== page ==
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Good freshwater pet for kids.
January 6, 2011 5:37 AM   Subscribe

What would be a good low maintenance freshwater fish that would thrive in a 2 gallon kids aquarium with a bubbler but no heater?

Goldfish produce too much ammonia and most fish need a warm water environment.
posted by boby to Pets & Animals (17 answers total) 3 users marked this as a favorite
 
Two gallons is tiny. And just a bubbler (no filter?). Get some guppies. They'll survive pretty much anything.
posted by le morte de bea arthur at 6:00 AM on January 6, 2011 [1 favorite]


A betta. They're fine with room temperature water and naturally live in tiny spaces. You can probably skip the bubbler, but the tank should have a filter.
posted by Silly Ashles at 6:03 AM on January 6, 2011


White cloud mountain minnows are freshwater, commonly available and pretty hardy, but they'll be happier - and healthier - in shoals of at least 5, which wouldn't fit in your aquarium. That's a problem you're going to run into with most if not all cold water fish that are small enough individually for your aquarium; if there are exceptions, I can't think of any.

Is adding a heater absolutely out as an option? Small heaters are pretty cheap, and a betta would be a great choice of fish for that aquarium.
posted by Catseye at 6:06 AM on January 6, 2011 [1 favorite]


Disagree strenuously on the betta. Bettas have evolved to survive in tiny spaces, which is not the same thing as thriving in them. In the wild, bettas live in rice paddies, ponds, and other shallow but broad bodies of water. They're also tropical fish and in a temperate setting will be much more sluggish and prone to illness. I wouldn't keep a betta long-term in anything smaller than a heated, filtered 5 gallon tank.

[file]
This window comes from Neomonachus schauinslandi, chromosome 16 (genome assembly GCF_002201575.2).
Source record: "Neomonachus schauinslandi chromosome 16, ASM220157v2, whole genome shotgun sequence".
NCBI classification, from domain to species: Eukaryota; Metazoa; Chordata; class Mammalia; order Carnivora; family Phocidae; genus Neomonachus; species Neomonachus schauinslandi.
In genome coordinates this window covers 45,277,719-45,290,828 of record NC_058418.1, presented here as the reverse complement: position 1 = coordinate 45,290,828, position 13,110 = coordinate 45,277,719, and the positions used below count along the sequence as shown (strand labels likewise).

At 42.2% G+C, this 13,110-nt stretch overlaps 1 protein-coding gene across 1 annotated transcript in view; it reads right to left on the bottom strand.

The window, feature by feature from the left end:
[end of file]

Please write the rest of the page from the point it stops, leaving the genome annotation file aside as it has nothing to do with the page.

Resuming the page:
Contrary to popular belief, it's easier to manage larger tanks than small because the water quality is much more stable; it takes longer for toxins to build up in the water and it's easier to maintain a stable nitrogen cycle so that beneficial bacteria convert ammonia to nitrite and nitrate. In a two gallon tank the toxin level will spike very quickly, and losing track of things for a few days could easily mean the illness or death of your fish.

Plus, as you're aware, most fish require heaters, and though there are heaters available for tiny tanks, they don't have temperature adjustment settings, so turning them on and off is the only way to regulate them. That means the temperature swings up and down as the water warms, you realize it's too hot and unplug the heater, the water cools down, you turn the heater back on ... fish like stability.

If you're relatively new to fishkeeping, I would say get a bigger tank and the appropriate heater/filter. Alternatively, if you're not dead set on actual fish, you could keep dwarf shrimp or an African dwarf frog, which I am pretty sure can go without heaters as long as your area/room isn't too cold (but if you're interested, do double-check).

If you feel you have the experience, perhaps ricefish or least killifish/dwarf livebearers? Do some research and see what other people are keeping in their nano tanks. If you go this route you'll probably have to plant your tank heavily.
posted by bettafish at 6:53 AM on January 6, 2011 [2 favorites]


Guppies.
posted by infinitywaltz at 6:56 AM on January 6, 2011


Sorry, I missed the bit where you're looking for a kids' tank -- scratch the last paragraph about the nano tanks.
posted by bettafish at 7:05 AM on January 6, 2011


Goldfish produce too much ammonia

Not if you have a filter and keep the tank clean. There's no other fish that is going to not produce ammonia. Certainly none that tolerate worse conditions than the average goldfish.

There are filters that run via airpump for small tanks. They are not ideal, but they do make a difference.
posted by oneirodynia at 7:27 AM on January 6, 2011


They're not as pretty as most fish, but you could put a bunch of cherry shrimp in a small aquarium. They're light on the bio-load and they'll help keep your tank clean by eating algae. They're super low maintanance, too. You could probably add some even if the tank has fish.

I'd also recommend live plants. They'll help remove ammonia/nitrites/nitrates and your tank's inhabitants like them better. Plus they look cool!
posted by Tu13es at 7:34 AM on January 6, 2011 [2 favorites]